Metacognition, Personal Distress, and Performance-Based Empathy in Schizophrenia

Kelsey A. Bonfils; Paul H. Lysaker; Kyle S. Minor; Michelle P. Salyers


Schizophr Bull. 2019;45(1):19-26. 

In This Article

Abstract and Introduction


Background: People with schizophrenia experience significant deficits in the kinds of empathic skills that are the foundation for interpersonal relationships. Researchers have speculated that deficits in empathic skills in schizophrenia may be related to disturbances in metacognition and heightened levels of personal distress. To explore this issue, this study examined whether better metacognition and reduced personal distress would be associated with improved performance on cognitive and affective empathy tasks. Further, we tested whether metacognition moderated the relationship between personal distress and empathy.

Method: Fifty-eight participants with schizophrenia-spectrum disorders receiving community-based treatment completed a self-report questionnaire of personal distress, a performance-based measure of empathy, and an observer-rated interview to assess metacognitive capacity.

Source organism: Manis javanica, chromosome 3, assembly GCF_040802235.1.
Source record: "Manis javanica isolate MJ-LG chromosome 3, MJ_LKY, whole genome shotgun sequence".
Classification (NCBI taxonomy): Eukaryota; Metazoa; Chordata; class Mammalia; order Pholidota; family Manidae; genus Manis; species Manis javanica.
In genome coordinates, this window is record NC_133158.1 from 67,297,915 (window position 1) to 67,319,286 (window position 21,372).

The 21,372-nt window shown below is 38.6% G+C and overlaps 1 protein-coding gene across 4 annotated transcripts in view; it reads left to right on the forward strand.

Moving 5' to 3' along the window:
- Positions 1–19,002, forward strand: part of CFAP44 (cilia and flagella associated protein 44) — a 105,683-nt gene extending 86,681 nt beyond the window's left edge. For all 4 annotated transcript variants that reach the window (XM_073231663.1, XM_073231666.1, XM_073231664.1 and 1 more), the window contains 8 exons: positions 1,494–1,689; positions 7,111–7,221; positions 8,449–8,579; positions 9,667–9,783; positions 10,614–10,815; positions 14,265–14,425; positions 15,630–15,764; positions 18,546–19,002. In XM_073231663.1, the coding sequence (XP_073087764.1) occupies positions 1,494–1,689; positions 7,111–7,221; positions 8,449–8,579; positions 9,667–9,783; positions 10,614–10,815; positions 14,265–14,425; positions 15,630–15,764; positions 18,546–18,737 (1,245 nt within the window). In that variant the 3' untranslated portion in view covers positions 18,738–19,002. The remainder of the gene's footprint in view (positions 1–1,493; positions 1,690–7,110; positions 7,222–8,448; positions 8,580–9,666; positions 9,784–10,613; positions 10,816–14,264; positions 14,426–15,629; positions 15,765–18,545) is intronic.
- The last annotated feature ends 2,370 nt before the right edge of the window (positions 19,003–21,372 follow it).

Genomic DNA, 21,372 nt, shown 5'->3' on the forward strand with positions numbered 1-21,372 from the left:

Results: Correlation analyses revealed that metacognitive capacity, but not personal distress, was significantly associated with cognitive and affective empathy performance. Moderation results suggest the relationship between personal distress and affective empathy performance was significant for those with low metacognition, but that the relationship was the opposite of hypotheses–increased personal distress predicted better performance. This relationship changed at higher levels of metacognition, when increased personal distress became associated with reduced performance.

Conclusions: This study is the first of its kind to examine performance-based empathy with metacognition and personal distress. Results suggest interventions targeted to improve metacognition may be useful in enhancing empathic skills.